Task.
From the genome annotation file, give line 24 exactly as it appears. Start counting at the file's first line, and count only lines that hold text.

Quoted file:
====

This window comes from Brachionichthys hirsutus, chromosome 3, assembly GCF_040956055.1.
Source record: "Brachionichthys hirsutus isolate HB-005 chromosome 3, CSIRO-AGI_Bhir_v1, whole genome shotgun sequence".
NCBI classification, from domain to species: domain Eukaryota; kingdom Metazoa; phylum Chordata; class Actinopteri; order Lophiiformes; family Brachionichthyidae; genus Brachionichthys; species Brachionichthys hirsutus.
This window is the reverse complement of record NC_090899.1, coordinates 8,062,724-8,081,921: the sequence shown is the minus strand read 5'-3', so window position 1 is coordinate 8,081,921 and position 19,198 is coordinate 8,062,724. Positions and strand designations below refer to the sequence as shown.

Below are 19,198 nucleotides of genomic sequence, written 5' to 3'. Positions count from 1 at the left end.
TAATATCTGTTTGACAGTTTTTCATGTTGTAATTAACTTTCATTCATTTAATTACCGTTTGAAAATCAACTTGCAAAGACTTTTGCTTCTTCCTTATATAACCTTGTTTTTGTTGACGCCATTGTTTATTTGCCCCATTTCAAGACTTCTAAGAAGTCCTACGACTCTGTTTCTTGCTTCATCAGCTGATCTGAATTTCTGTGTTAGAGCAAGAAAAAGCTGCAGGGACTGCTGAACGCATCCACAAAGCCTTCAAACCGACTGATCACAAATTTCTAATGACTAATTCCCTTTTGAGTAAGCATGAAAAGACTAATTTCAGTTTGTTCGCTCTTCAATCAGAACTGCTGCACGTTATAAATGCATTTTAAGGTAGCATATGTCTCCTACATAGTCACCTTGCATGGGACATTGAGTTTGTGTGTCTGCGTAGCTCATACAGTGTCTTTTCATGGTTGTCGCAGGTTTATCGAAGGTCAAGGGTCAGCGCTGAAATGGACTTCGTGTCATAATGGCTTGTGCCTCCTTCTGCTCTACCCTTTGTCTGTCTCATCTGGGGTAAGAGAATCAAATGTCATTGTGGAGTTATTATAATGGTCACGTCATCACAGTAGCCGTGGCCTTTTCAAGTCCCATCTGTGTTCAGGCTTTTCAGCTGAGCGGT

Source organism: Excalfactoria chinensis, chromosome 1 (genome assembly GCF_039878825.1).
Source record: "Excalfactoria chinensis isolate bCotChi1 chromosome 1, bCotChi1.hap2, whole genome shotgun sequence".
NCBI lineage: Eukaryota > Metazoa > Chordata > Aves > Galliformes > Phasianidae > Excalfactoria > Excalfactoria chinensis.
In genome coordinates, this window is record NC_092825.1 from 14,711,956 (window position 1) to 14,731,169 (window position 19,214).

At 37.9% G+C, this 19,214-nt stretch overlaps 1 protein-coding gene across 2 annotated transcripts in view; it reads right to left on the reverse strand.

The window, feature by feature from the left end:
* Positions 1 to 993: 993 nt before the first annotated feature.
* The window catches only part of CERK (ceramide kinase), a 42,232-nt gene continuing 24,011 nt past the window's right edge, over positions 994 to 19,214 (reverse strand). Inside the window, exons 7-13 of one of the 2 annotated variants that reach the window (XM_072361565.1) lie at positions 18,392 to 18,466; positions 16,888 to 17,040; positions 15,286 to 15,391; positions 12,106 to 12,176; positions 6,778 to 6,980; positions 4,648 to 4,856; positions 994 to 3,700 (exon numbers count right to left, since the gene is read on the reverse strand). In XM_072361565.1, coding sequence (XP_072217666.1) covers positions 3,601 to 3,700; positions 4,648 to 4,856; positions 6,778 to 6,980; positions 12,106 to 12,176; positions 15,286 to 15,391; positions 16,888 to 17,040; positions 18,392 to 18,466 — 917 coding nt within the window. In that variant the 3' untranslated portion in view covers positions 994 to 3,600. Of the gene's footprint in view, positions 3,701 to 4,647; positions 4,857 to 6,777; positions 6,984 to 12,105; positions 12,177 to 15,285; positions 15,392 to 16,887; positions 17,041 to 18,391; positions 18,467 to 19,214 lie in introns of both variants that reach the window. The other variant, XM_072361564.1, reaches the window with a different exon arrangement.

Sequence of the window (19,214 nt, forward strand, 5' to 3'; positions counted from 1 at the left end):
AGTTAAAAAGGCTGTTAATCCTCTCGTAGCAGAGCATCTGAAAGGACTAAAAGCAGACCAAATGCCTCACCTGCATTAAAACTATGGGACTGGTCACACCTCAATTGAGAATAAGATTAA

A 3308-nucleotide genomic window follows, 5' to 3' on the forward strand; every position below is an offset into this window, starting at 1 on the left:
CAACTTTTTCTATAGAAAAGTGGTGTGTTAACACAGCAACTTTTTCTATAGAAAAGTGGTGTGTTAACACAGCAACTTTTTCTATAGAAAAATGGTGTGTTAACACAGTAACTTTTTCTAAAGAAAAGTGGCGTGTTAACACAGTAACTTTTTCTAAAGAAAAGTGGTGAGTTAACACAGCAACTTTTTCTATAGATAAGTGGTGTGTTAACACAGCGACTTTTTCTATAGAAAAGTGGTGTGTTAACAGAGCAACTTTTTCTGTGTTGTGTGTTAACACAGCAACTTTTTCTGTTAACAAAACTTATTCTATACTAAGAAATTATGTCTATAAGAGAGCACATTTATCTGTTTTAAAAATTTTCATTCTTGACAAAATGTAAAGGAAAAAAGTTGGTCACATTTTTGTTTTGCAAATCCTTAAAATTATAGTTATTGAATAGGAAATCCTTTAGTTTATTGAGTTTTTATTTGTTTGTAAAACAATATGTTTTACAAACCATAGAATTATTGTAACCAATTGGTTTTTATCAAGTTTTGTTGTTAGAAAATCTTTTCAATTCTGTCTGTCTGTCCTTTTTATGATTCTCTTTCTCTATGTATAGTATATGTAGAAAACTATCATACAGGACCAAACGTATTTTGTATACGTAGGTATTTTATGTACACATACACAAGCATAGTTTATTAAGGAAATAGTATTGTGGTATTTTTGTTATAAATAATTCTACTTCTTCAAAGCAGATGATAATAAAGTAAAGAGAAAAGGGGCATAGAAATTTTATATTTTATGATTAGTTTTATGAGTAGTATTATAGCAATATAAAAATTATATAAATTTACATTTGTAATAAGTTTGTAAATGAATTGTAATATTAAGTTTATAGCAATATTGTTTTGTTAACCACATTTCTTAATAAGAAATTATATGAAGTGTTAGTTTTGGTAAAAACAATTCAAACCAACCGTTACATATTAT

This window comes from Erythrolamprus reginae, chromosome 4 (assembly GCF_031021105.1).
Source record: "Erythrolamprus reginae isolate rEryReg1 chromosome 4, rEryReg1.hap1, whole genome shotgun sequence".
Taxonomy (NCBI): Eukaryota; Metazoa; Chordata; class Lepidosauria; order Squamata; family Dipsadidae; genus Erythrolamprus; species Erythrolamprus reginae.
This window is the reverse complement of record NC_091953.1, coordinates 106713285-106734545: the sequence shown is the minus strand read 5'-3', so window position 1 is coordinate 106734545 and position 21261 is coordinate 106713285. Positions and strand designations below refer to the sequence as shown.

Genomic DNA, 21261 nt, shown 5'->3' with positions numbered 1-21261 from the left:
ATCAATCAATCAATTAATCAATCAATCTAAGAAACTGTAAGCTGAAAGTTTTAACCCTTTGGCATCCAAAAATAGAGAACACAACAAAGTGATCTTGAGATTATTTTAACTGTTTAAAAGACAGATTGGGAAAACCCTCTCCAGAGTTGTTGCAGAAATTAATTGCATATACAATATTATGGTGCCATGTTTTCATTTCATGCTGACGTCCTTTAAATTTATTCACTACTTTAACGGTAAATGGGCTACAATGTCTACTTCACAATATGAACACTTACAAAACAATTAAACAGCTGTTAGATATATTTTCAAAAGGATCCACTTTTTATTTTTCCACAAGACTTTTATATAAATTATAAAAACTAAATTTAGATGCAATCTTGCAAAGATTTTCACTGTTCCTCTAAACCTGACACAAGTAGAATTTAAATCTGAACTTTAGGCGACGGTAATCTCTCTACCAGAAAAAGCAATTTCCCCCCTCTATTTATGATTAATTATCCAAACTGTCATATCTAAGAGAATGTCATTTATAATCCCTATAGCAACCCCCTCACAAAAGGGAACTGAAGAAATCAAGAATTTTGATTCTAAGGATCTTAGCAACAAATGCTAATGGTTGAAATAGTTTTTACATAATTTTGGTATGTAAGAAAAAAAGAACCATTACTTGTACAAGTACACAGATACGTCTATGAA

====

ATCAATCAATCAATTAATCAATCAATCTAAGAAACTGTAAGCTGAAAGTTTTAACCCTTTGGCATCCAAAAATAGAGAACACAACAAAGTGATCTTGAGATTATTTTAACTGTTTAAAAGACAGATTGGGAAAACCCTCTCCAGAGTTGTTGCAGAAATTAATTGCATATACAATATTATGGTGCCATGTTTTCATTTCATGCTGACGTCCTTTAAATTTATTCACTACTTTAACGGTAAATGGGCTACAATGTCTACTTCACAATATGAACACTTACAAAACAATTAAACAGCTGTTAGATATATTTTCAAAAGGATCCACTTTTTATTTTTCCACAAGACTTTTATATAAATTATAAAAACTAAATTTAGATGCAATCTTGCAAAGATTTTCACTGTTCCTCTAAACCTGACACAAGTAGAATTTAAATCTGAACTTTAGGCGACGGTAATCTCTCTACCAGAAAAAGCAATTTCCCCCCTCTATTTATGATTAATTATCCAAACTGTCATATCTAAGAGAATGTCATTTATAATCCCTATAGCAACCCCCTCACAAAAGGGAACTGAAGAAATCAAGAATTTTGATTCTAAGGATCTTAGCAACAAATGCTAATGGTTGAAATAGTTTTTACATAATTTTGGTATGTAAGAAAAAAAGAACCATTACTTGTACAAGTACACAGATACGTCTATGAA